New York Cardinal Timothy Dolan has been formally questioned about clergy sex abuse in his former Archdiocese of Milwaukee, just days ahead of his departure for Rome and the conclave that will elect the next pope.
Cardinal Dolan, who led Milwaukee's Roman Catholics from 2002 to 2009, answered questions about his decision to publicise names of clergy members who had been accused of molesting children in cases that are mostly decades old, church lawyer Frank LoCoco said.
The Survivors Network of those Abused by Priests, an independent group of abuse victims and their supporters, said it would press to make the transcript of his testimony public.
The deposition is part of a bankruptcy case filed in 2011 by Cardinal Dolan's Wisconsin successor, Archbishop Jerome Listecki, over abuse claims by nearly 500 people. Many Milwaukee church officials, including another former archbishop, Rembert Weakland, have been deposed.
Cardinal Dolan had long awaited the chance to answer the lawyers' questions, Archdiocese of New York spokesman Joseph Zwilling said. "He has indicated over the past two years that he was eager to cooperate in whatever way he could," Mr Zwilling said in a statement.
Cardinal Dolan, president of the US Conference of Catholic Bishops, has been mentioned on some Vatican analysts' lists of cardinals who could be elected in the upcoming conclave, though he is considered a longshot. He is one of two US cardinals to be deposed this week in cases related to the abuse scandal, which erupted in 2002 in Boston, then spread through the United States to Europe and beyond.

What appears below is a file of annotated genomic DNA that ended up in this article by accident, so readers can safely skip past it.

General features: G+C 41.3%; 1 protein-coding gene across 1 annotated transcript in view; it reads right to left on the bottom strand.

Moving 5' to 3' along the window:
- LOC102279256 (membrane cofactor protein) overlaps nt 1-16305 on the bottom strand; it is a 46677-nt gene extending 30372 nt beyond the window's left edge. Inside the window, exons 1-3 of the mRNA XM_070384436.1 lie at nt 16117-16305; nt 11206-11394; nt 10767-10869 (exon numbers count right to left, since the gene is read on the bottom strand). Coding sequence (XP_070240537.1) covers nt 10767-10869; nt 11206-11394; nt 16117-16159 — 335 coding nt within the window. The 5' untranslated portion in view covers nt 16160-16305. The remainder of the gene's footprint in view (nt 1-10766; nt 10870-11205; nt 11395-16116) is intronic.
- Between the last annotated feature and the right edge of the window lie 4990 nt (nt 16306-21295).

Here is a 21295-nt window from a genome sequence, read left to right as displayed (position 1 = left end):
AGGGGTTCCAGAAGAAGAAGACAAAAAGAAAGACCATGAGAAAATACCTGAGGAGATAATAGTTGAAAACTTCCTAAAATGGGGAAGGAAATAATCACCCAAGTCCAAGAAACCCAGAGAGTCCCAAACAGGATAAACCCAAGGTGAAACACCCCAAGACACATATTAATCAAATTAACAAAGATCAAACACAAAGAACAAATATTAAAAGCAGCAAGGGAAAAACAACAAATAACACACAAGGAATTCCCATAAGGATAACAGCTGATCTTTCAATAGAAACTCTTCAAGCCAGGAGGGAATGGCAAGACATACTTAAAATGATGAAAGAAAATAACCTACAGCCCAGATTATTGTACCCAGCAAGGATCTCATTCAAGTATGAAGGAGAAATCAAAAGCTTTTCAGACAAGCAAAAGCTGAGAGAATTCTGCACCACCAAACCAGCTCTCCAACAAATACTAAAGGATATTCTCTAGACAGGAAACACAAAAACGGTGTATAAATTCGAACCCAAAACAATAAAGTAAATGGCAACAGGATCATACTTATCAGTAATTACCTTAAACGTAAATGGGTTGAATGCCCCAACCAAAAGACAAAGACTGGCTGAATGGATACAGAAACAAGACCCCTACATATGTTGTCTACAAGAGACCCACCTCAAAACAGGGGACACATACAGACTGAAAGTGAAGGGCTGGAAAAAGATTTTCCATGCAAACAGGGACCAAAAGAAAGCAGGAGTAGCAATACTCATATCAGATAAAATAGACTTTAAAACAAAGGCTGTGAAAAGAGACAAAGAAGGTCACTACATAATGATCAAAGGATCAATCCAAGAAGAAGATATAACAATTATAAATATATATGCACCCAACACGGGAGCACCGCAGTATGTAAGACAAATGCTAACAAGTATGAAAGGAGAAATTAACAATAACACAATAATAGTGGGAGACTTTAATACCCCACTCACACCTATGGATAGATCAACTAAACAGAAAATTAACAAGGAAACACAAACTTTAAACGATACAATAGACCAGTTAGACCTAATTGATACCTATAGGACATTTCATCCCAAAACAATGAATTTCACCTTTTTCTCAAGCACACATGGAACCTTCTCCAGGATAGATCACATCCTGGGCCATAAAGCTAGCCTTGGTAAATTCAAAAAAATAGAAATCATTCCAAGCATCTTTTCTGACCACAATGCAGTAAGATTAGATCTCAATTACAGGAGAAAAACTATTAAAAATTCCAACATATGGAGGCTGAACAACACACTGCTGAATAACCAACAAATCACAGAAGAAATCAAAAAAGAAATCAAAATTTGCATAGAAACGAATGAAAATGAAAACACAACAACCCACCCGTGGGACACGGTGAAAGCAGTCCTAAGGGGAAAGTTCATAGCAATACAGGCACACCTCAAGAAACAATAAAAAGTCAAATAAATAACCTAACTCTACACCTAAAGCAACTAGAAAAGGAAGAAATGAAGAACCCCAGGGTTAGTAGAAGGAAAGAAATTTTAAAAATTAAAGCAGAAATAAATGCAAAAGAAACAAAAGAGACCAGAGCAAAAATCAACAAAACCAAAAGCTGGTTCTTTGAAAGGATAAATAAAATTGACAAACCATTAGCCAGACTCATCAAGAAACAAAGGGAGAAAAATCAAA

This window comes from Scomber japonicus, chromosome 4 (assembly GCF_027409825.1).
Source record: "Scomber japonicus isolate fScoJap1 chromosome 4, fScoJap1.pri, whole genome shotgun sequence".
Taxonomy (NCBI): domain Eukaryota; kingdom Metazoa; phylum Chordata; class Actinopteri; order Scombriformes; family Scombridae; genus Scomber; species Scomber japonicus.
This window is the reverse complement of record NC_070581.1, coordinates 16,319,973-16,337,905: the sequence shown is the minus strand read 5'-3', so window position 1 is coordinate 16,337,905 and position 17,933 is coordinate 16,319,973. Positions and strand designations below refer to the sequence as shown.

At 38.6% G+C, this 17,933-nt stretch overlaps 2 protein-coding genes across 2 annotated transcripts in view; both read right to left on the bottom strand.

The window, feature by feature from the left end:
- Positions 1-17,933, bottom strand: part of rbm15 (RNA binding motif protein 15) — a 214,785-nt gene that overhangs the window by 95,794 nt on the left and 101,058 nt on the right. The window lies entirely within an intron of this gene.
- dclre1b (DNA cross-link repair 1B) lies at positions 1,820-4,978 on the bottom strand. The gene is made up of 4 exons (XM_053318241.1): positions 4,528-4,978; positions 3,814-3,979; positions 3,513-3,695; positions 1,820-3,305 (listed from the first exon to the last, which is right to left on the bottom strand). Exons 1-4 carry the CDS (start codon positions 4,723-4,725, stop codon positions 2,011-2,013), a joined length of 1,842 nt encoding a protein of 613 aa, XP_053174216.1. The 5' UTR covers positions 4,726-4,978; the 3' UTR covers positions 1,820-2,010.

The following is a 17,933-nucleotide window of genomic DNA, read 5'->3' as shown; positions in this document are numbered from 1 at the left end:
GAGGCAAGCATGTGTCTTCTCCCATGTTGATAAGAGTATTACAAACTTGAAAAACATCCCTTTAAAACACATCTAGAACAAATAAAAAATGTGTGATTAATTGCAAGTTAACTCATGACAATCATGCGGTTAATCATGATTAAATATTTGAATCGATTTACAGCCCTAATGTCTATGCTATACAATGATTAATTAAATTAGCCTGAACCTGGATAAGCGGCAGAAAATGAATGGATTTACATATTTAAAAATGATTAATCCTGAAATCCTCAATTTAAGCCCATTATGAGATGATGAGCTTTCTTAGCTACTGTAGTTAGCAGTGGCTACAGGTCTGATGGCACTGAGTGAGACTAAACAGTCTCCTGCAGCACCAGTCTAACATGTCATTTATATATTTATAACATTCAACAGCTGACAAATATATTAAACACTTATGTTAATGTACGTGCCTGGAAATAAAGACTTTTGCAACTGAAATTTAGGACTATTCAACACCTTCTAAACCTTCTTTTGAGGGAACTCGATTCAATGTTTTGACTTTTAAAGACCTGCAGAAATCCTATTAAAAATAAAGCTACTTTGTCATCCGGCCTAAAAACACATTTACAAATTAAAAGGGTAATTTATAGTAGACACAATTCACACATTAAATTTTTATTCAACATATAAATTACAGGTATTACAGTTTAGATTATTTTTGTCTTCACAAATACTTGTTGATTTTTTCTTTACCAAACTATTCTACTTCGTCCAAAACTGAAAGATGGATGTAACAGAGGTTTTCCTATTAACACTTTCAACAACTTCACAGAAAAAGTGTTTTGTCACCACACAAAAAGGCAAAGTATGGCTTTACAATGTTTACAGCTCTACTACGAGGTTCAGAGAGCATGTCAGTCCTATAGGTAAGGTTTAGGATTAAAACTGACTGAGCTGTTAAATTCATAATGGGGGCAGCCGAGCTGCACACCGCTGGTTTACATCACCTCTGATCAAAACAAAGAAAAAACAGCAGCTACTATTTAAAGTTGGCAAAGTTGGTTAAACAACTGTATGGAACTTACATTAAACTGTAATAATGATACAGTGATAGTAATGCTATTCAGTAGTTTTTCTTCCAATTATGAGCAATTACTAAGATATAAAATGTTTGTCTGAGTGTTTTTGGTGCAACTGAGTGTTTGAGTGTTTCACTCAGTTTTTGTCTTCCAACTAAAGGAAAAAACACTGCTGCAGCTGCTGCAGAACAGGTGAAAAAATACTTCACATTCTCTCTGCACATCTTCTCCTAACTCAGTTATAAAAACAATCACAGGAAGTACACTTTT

Cardinal Roger Mahony, the retired Los Angeles archbishop, is scheduled to be questioned on Saturday in a lawsuit over a visiting Mexican priest who police believe molested 26 children in 1987. The Rev. Nicolas Aguilar Rivera fled to Mexico in 1988 after parents complained. He has been ousted from the priesthood but remains a fugitive.
Pressure has been building in Italy for Cardinal Mahony to bow out of the conclave. A few weeks ago, the Archdiocese of Los Angeles under court order released thousands of pages from the confidential personnel files of more than 120 accused clergy members. The files show Cardinal Mahony and other archdiocese officials shielded accused priests and did not alert parishioners of the potential risks to their children. Cardinal Mahony declined to comment through a spokesman but has indicated in his blog and Twitter posts that he is going to Rome.
The plaintiffs in the Wisconsin claim have an uphill battle to make their case given the state's statute of limitations. The depositions are in part meant to determine when the cases first became known to church officials and victims.
Archbishop Listecki had said the bankruptcy filing was needed to help compensate victims fairly while ensuring the archdiocese could still function. Milwaukee is the eighth diocese in the US to seek bankruptcy protection over abuse claims. Advocates for victims have accused Milwaukee church officials of trying to shield its assets, in part by transferring millions of dollars several years ago into a cemetery trust fund and a parish fund.